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Evidence for Linear Response for the Induction of Mutations in Human Cells by X-Ray Exposures below 10 Rads
Andrew J. Grosovsky and John B. Little
Proceedings of the National Academy of Sciences of the United States of America
Vol. 82, No. 7 (Apr. 1, 1985), pp. 2092-2095
Published by: National Academy of Sciences
Stable URL: http://www.jstor.org/stable/25041
Page Count: 4
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The induction of 6-thioguanine resistance (6TGR) was studied in continuous human lymphoblast cultures exposed to daily x-ray doses of 1, 2.5, 5, or 10 rads (1 rad = 0.01 gray) for periods up to 1 month. Samples were taken every 5 days for determinations of induced mutation frequency. Cells receiving daily doses of 1-10 rads showed a mutation frequency of 0.069 × 10-6 6TGR cell per rad, virtually identical to the value of 0.062 × 10-6 6TGR cell per rad determined for lymphoblasts receiving the same total dose of radiation in a single acute exposure. The effects of small daily fractions were additive, suggesting that doses as small as 1 rad are mutagenic in human lymphoblasts. Similar results were observed when resistance to trifluorothymidine, indicative of thymidine kinase deficiency, was used as a mutational marker. When 6TGR frequency was plotted against days of irradiation, a positive linear slope was observed for all dose groups. The values of these slopes were plotted against x-ray dose in rads/day to construct a dose-response relationship for 1-10 rads. A linear increase in mutation frequency was observed over this dose range, with no apparent threshold. The slope of this linear increase was 0.060 × 10-6 6TGR cell per rad. These results suggest that, for human lymphoblasts, the mutagenic risk of low doses of x-rays can be accurately estimated by linear extrapolation from high-dose effects.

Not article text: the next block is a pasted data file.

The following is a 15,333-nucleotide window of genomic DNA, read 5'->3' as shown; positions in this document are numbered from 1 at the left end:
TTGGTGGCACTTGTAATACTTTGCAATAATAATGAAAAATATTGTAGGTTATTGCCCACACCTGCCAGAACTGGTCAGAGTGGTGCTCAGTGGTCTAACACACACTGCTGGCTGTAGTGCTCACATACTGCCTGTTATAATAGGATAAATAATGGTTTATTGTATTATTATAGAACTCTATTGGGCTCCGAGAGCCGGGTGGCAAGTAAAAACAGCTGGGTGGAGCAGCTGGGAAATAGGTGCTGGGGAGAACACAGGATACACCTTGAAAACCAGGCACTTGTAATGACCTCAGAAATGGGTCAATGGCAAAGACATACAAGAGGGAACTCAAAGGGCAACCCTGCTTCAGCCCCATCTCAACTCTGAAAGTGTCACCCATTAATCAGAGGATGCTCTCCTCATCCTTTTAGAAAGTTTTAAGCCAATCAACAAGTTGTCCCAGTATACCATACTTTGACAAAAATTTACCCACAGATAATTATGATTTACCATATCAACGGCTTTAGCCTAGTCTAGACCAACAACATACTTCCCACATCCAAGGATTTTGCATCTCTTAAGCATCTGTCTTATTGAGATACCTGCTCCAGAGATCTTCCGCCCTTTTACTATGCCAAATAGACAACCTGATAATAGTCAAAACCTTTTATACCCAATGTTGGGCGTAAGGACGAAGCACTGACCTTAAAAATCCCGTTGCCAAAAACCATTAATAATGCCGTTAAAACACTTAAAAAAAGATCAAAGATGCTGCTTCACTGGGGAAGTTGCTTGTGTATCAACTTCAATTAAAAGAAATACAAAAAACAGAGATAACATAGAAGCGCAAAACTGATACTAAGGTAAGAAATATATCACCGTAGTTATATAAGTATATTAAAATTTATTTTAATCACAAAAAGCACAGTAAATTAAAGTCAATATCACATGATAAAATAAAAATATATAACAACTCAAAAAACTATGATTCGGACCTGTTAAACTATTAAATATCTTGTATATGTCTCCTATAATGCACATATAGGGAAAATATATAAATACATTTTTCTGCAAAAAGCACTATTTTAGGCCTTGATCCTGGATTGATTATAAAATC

Proceedings of the National Academy of Sciences of the United States of America © 1985 National Academy of Sciences